Research Article

DUF1220 Dosage Is Linearly Associated with Increasing Severity of the Three Primary Symptoms of Autism

  • Jonathan M. Davis,

    Affiliation: Department of Biochemistry & Molecular Genetics, Human Medical Genetics and Genomics Program & Neuroscience Program, University of Colorado School of Medicine, Anschutz Medical Campus, Aurora, Colorado, United States of America

  • Veronica B. Searles,

    Affiliations: Department of Biochemistry & Molecular Genetics, Human Medical Genetics and Genomics Program & Neuroscience Program, University of Colorado School of Medicine, Anschutz Medical Campus, Aurora, Colorado, United States of America, Medical Scientist Training Program, University of Colorado School of Medicine, Anschutz Medical Campus, Aurora, Colorado, United States of America

  • Nathan Anderson,

    Affiliation: Department of Biochemistry & Molecular Genetics, Human Medical Genetics and Genomics Program & Neuroscience Program, University of Colorado School of Medicine, Anschutz Medical Campus, Aurora, Colorado, United States of America

  • Jonathon Keeney,

    Affiliation: Department of Biochemistry & Molecular Genetics, Human Medical Genetics and Genomics Program & Neuroscience Program, University of Colorado School of Medicine, Anschutz Medical Campus, Aurora, Colorado, United States of America

  • Laura Dumas,

    Affiliation: Department of Biochemistry & Molecular Genetics, Human Medical Genetics and Genomics Program & Neuroscience Program, University of Colorado School of Medicine, Anschutz Medical Campus, Aurora, Colorado, United States of America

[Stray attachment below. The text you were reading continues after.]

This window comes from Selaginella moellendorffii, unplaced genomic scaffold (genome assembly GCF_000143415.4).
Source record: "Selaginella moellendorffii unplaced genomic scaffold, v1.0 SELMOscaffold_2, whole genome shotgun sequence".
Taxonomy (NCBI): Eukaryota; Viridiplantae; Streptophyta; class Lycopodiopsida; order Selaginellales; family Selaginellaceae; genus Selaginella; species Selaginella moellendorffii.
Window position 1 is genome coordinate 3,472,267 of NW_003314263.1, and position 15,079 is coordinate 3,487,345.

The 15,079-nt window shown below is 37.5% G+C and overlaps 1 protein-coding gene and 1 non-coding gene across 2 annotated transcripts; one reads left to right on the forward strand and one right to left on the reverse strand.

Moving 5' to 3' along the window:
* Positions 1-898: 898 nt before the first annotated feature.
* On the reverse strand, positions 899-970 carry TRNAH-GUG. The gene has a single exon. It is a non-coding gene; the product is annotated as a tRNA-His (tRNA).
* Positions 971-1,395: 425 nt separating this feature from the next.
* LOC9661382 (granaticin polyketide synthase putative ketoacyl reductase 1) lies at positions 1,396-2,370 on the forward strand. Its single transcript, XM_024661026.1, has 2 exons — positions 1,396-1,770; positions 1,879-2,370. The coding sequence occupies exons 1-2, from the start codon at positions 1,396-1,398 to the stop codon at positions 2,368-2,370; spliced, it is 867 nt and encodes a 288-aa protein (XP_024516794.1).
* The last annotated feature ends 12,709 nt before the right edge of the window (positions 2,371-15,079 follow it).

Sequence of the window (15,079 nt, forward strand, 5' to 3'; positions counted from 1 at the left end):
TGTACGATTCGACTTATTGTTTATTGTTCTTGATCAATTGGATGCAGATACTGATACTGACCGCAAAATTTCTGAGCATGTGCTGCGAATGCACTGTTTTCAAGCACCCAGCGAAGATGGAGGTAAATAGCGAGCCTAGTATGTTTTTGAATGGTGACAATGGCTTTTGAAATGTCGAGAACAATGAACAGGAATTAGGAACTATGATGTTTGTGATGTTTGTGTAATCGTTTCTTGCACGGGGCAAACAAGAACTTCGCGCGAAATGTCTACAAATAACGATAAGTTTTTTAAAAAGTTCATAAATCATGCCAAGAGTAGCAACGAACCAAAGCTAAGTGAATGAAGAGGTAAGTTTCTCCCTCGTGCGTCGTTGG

• James M. Sikela mail

    Affiliation: Department of Biochemistry & Molecular Genetics, Human Medical Genetics and Genomics Program & Neuroscience Program, University of Colorado School of Medicine, Anschutz Medical Campus, Aurora, Colorado, United States of America

  • Published: March 20, 2014
  • DOI: 10.1371/journal.pgen.1004241

11 Apr 2014: The PLOS Genetics Staff (2014) Correction: DUF1220 Dosage Is Linearly Associated with Increasing Severity of the Three Primary Symptoms of Autism. PLoS Genet 10(4): e1004373. doi: 10.1371/journal.pgen.1004373 | View correction


One of the three most frequently documented copy number variations associated with autism spectrum disorder (ASD) is a 1q21.1 duplication that encompasses sequences encoding DUF1220 protein domains, the dosage of which we previously implicated in increased human brain size. Further, individuals with ASD frequently display accelerated brain growth and a larger brain size that is also associated with increased symptom severity. Given these findings, we investigated the relationship between DUF1220 copy number and ASD severity, and here show that in individuals with ASD (n = 170), the copy number (dosage) of DUF1220 subtype CON1 is highly variable, ranging from 56 to 88 copies following a Gaussian distribution. More remarkably, in individuals with ASD CON1 copy number is also linearly associated, in a dose-response manner, with increased severity of each of the three primary symptoms of ASD: social deficits (p = 0.021), communicative impairments (p = 0.030), and repetitive behaviors (p = 0.047). These data indicate that DUF1220 protein domain (CON1) dosage has an ASD-wide effect and, as such, is likely to be a key component of a major pathway underlying ASD severity. Finally, these findings, by implicating the dosage of a previously unexamined, copy number polymorphic and brain evolution-related gene coding sequence in ASD severity, provide an important new direction for further research into the genetic factors underlying ASD.

Author Summary